VMware this week unveiled its plan for developing a framework that extends its hybrid and multi-cloud environments to the edge.
There were two major elements to the company's edge and Internet of Things (IoT) play discussed during VMworld in Las Vegas this week, Project Dimension and an upgrade to Pulse IoT.
The idea behind Project Dimension is to deliver the same simplicity as VMware Cloud but do it for customers' on-premises datacentre and edge locations.
Project Dimension will extend VMware Cloud to deliver software-defined datacentre (SDDC) infrastructure and hardware as-a-service to on-premises locations.
Essentially, it's an easy way for the SDDC stack to be running at the edge for edge applications without the complexity of managing it from a lifecycle point of view -- software install, upgrade, configure, patch -- as all of that is handled by VMware as a service.
By edge, VMware means compute located at non-datacentre and non-cloud locations. The company has essentially broken the edge focus into four different environments: Industrial such as factories and plants; ruggedized environments like oil and gas; smart grids and cities where there are outdoor and extreme environments; and then transportation covering internal sensors of rail, cars, buses, and ships.
Pulse IoT Center has been out for six months, but this week VMware announced 2.0, which has been extended to a SaaS offering that can now scale up to a half a billion devices.
The point of Pulse IoT Center is to enable OT and IT to be able to manage, monitor, and secure across all of the heterogeneous types of devices.
"The challenge there is across enterprises they're going to have so many different IoT use cases, they're going to have surveillance, smart conference rooms, factories -- they might even have embedded things they send to customers that they want to have more management around, that are becoming more software-defined," VMware's Internet of Things Business VP Mimi Spier told ZDNet.
"From a VMware perspective, it's just another type of compute."
Dell Technologies this week announced new solutions and bundles aimed at simplifying edge computing and IoT deployment, with the idea to build an open foundation that scales out.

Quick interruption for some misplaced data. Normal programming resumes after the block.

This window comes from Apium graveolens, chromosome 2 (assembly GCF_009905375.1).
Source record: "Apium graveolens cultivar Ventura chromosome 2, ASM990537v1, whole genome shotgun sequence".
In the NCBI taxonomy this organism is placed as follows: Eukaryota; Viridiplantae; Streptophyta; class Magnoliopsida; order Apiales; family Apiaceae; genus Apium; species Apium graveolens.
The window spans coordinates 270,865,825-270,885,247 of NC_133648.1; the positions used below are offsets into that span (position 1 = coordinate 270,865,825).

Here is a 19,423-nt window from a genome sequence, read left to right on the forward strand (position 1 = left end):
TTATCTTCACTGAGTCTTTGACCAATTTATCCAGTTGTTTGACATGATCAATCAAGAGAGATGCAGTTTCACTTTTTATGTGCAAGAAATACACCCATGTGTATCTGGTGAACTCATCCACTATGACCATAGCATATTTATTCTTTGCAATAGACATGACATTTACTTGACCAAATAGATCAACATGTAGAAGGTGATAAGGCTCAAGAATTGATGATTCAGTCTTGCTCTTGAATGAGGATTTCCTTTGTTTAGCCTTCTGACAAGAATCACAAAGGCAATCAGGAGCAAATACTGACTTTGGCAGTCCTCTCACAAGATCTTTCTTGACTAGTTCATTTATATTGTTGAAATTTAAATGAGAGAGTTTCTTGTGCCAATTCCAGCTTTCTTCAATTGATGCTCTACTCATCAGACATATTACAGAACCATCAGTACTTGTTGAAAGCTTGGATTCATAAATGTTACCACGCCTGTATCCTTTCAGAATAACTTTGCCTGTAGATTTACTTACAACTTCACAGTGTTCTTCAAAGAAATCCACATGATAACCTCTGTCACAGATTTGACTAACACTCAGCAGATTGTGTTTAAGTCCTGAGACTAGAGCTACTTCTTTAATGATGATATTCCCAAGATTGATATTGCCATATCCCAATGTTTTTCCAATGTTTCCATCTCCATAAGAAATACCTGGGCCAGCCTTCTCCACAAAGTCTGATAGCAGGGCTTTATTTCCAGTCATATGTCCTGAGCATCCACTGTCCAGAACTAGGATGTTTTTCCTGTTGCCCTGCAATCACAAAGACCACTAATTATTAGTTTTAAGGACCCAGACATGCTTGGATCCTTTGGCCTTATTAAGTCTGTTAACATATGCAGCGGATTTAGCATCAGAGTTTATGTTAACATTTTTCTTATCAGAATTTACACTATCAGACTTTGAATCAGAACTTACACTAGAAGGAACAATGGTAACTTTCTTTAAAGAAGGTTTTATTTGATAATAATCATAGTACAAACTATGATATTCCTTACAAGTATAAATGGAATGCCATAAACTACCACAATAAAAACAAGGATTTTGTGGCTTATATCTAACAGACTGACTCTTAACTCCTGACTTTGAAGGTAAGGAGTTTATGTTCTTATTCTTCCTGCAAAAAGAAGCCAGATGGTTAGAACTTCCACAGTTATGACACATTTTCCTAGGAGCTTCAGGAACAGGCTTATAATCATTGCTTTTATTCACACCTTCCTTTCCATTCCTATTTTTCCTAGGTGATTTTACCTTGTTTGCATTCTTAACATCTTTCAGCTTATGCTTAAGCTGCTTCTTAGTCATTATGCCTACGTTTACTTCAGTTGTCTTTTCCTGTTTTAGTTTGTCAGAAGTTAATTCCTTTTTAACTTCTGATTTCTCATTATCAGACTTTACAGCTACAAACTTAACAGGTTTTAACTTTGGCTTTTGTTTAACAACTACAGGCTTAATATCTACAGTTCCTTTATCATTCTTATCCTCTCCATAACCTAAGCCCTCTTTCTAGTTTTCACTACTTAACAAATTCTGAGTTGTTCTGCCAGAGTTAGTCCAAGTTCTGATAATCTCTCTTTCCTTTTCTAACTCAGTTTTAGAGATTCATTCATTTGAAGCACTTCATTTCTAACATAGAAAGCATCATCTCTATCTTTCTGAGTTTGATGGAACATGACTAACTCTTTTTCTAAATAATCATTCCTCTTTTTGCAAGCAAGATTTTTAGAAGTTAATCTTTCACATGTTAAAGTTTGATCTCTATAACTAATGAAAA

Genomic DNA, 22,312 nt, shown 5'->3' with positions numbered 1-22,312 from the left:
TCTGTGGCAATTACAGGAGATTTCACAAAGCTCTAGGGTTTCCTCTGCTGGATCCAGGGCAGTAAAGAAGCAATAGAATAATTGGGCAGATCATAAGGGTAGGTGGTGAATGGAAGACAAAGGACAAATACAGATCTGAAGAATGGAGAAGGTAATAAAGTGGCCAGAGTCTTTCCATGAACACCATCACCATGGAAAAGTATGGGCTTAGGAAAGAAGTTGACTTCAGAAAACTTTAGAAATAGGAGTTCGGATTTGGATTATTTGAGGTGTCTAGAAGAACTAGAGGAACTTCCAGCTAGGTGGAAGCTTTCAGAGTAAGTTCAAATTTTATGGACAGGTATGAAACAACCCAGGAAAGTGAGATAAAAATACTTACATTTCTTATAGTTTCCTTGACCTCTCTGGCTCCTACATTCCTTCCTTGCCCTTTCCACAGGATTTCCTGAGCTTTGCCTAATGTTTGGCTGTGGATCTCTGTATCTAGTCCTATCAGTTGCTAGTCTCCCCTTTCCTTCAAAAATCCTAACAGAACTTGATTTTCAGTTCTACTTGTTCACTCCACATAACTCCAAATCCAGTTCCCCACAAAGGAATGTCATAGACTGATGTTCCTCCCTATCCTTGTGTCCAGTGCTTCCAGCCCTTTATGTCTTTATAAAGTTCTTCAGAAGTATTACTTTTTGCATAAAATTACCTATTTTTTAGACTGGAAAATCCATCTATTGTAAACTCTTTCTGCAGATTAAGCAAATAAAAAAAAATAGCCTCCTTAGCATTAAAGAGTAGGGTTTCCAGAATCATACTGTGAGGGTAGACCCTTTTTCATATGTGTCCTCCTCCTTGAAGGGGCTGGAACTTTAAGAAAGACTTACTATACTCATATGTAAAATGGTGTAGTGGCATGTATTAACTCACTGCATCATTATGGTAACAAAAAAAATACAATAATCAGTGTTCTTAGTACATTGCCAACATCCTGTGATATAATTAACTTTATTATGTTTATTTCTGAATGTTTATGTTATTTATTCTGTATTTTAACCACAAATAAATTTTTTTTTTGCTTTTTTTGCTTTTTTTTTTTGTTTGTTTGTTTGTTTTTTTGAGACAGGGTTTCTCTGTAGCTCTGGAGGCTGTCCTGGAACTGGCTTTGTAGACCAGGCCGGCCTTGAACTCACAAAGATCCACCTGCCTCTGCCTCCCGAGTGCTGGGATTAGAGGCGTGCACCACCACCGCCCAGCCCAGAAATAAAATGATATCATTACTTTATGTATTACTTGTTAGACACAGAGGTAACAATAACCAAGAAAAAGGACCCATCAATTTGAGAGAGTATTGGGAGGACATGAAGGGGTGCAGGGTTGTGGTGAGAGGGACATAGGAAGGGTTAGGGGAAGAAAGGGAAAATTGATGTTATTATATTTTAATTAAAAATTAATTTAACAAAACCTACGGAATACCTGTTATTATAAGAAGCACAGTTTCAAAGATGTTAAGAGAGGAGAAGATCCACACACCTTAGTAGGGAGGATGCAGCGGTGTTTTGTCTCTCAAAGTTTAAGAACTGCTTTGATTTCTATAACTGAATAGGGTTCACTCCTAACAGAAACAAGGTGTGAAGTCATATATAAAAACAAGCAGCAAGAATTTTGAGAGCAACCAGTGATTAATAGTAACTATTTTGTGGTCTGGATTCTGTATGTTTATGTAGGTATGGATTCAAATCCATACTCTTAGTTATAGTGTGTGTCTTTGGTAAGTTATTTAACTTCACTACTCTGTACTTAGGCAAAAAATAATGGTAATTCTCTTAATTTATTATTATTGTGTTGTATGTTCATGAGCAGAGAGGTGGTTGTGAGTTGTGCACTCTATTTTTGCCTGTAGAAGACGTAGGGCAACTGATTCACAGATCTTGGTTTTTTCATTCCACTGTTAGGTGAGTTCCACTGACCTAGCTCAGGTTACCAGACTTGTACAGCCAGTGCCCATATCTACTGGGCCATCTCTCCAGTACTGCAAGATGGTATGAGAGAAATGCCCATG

Speaking with ZDNet, Dell Technologies CTO of IoT solutions Jason Shepherd said the new offering will allow for the plugging in of "best-in-class ingredients" by others.
Building on EdgeX, which is a common open framework for IoT edge computing and an ecosystem of interoperable components, Shepherd said the future is open, and proclaimed that gone are the days of vendors locking a customer in.
"In this market, where there is all this new innovation, it's about pace of innovation, that's how you stay ahead -- you have to float all boats for scale, just make sure your boat's the fastest and the best, that's how it works," he explained.
"You think PCs would have scaled if it cost $1,000 to connect a keyboard? It's about the outcome, it's about analytics, it's about who has the best algorithm and the infrastructure below.
"We build the guts so our partners can build the glory."
The first release under the banner of a computer vision foundation is surveillance, and VMware's Pulse IoT Center will be running the cameras.
"We have all this fabulous software and they have all this great hardware and there's a couple others in the family that can provide some value as well," Spier added. "We now have a full story at the edge"
VMware earlier this month announced its plan to acquire the technology and team of Dell EMC Service Assurance Suite, which comprises software spanning network health, performance monitoring, and root cause analysis for communications service providers (CSPs) and their customers.
According to the company, the addition of the Dell EMC Service Assurance Suite technology to the VMware Telco NFV portfolio equips CSPs with the ability to maintain operational reliability in their core network, cloud, and IT domains across physical and virtual infrastructure.
Must read: Top 5G announcements from MWC 2018
The purchase from Dell EMC is helping VMware prepare for 5G-driven advanced applications supporting IoT, AI, machine learning, and augmented and virtual reality
Speaking with media during the event, VMware CEO Pat Gelsinger said the real 5G build gets started in 2020, when the big architectural shifts happen in the space.
"If we were at a sporting event I'd call vSphere the national anthem part of the game," he said. "The game hasn't really started yet, but as all of that's going on, people are kicking the ball around and warming up -- that's where we think we are with 5G."
Disclosure: Asha McLean travelled as a guest of VMware to VMworld in Las Vegas
As his company celebrates turning 20, the CEO told ZDNet that VMware is 'just getting started' on its role in the enterprise, and that it will remain very much its own company under the Dell Technologies brand.
The first release of its computer vision play, the surveillance appliance is the beginning of Dell Technologies' push for an open approach to IoT and edge computing.
Open-sourced Project Concord was released this week for customers to start experimenting on.
At VMworld 2018, VMware unveiled its extended edge computing strategy to better control, secure, and scale customers' edge and IoT applications and solutions.